Which Regions Are Churning Out the Most Biotech IPOs?
If you’ve got ambitions to start and build a biotech company that may someday go public, where is the best place to make it happen? Which regional clusters provide the most fertile places where people, scientific ideas, technology, and money come together to build NASDAQ-worthy biotech companies?
This is just one more way of looking at the strength and vitality of regional biotech clusters. A few weeks ago, readers may recall I ranked regional biotech clusters based on how many major league companies they have. That analysis looked at how many life sciences companies are headquartered in each region and have more than $100 million in cash and short-term investments to pursue their ideas.
That’s one way of looking at how much strength a region has. But it left out a whole bunch of small up-and-coming life sciences companies that every region must also have if it’s going to be a vibrant place. Given that 45 life sciences companies have raised $3.9 billion combined from IPOs this year, there are enough data points to look at where all the IPO-caliber companies are coming from. I also sought to measure the relative strength of the companies by looking at how much cash these companies vacuumed up in their IPOs and brought back to their respective communities.
This analysis came out a little differently than the other one. Boston—that place with all the giddy Red Sox fans—came out No. 1 in the ranking of major league life sciences companies, and triumphed again in this analysis. Boston is home to eight of the 45 (18 percent) of the life sciences IPOs this year, and its companies have raised the most money—about $770 million. But all you dejected Yankees fans can cheer up—the New York/northern New Jersey region has pumped out just as many IPOs as Boston this year, with eight. San Diego comes in third with six IPOs completed so far this year, and San Francisco is next with five. It should be noted, however, that San Francisco’s IPOs have collectively raised a lot more money than San Diego’s—$441 million in gross proceeds went to the Bay Area, compared with $362 million for San Diego.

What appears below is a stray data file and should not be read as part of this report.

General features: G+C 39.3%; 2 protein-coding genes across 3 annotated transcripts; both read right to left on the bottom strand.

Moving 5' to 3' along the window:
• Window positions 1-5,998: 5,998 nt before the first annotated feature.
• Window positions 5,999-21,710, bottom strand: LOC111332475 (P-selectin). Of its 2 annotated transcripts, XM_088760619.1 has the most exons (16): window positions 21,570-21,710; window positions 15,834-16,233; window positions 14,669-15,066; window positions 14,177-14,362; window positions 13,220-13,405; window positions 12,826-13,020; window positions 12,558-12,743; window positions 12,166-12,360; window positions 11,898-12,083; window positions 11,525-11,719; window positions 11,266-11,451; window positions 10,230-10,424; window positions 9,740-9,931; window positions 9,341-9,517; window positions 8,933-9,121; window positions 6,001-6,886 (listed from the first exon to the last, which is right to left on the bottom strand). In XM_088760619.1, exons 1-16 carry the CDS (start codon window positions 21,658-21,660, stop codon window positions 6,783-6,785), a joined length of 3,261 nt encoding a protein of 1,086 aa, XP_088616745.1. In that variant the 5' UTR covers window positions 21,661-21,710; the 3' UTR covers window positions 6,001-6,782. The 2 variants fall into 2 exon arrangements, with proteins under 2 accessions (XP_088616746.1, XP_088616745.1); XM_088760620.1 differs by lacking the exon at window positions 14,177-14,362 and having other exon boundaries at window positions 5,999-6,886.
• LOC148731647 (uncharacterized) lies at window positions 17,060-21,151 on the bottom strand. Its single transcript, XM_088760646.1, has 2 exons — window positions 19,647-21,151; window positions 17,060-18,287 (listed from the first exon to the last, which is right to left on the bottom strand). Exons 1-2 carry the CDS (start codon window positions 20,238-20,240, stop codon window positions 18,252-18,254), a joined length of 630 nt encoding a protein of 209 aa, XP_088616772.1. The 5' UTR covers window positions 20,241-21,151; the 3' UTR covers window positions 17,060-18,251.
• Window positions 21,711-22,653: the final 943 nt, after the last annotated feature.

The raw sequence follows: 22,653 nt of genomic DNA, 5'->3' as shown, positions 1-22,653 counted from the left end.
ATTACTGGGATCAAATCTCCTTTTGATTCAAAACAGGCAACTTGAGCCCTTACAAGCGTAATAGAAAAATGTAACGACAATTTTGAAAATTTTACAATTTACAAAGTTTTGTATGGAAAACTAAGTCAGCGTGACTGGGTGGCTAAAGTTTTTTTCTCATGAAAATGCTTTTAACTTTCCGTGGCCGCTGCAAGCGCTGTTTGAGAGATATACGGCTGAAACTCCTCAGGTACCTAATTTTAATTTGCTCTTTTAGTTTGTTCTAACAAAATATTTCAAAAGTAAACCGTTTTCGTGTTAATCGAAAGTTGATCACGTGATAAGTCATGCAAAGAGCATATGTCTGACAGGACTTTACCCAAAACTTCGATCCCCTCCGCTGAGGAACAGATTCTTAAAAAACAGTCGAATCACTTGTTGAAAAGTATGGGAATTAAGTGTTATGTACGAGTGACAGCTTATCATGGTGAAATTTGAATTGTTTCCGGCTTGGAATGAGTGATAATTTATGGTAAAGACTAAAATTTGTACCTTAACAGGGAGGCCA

Some readers may wonder about New York/New Jersey, and whether it’s fair to lump those two states together in an integrated region. I have gotten mixed feedback on this. If you break New York and New Jersey into distinctly different clusters, then Boston is the undisputed champion of biotech IPO activity. New York by itself has only produced two biotech IPOs this year and New Jersey has given birth to six.
Still, I’m going to list New York and New Jersey together, because companies there are constantly zipping between the center of investment money in Manhattan, and scientific talent that’s networked between both places.
“There are political borders, but the biotech geography is much different than the political borders,” says Nathan Tinker, executive director of the New York Biotech Association. “If you look at how the companies here interact, it all feeds off New York City. It’s where the money is. Even if the company is headquartered across the river in New Jersey, they come to New York to do their banking, to get employees, to get technology from the big medical schools. It’s all very integrated.”
Interestingly, only five of the 45 biotech IPOs this year come from outside the U.S. Three are from Israel, and two are from Europe. I’ll try to remember that the next time I hear someone say China is about to overtake the U.S. in biotech.
The Tar Heels out there who read Xconomy also shouldn’t get too excited when they review the chart below. North Carolina’s biotech hub is benefitting in this analysis by the inclusion of Quintiles (NYSE: Q), a true outlier. Quintiles raised almost $1 billion in its IPO in May. It’s a contract research firm that’s profitable, has been around a long time, and has nothing in common with any other scrappy little biotech on the list, other than the fact it’s in the life sciences industry. If you remove Quintiles, North Carolina looks more like a middle-of-the-pack producer of IPO-caliber life sciences companies, which seems more realistic.
One last point. There are 15 additional biotech companies that are in line to go public, according to my count of filings with the Securities and Exchange Commission. San Diego and Philadelphia have the most in line, with four apiece, while San Francisco is next with three. Interestingly, Boston only has one more company visible in the queue (Karyopharm Therapeutics) so it could be that Boston’s edge may diminish between now and the end of the year.
With that, here is where the biotech IPO class of 2013 hails from. As always, I welcome your comments and questions at the end of this story, at email@example.com or on Twitter at @ldtimmerman.
|Region||Company Name||Ticker||Gross IPO Proceeds|
|New York/New Jersey||Ophthotech||OPHT||$192.3m|
|San Diego||Ambit Biosciences||AMBI||$83m|
|San Francisco Bay Area||Portola Pharmaceuticals||PTLA||$140.4m|
|Five Prime Therapeutics||FPRX||$71.8|
|United Kingdom||GW Pharmaceuticals||GWPH||$32.6m|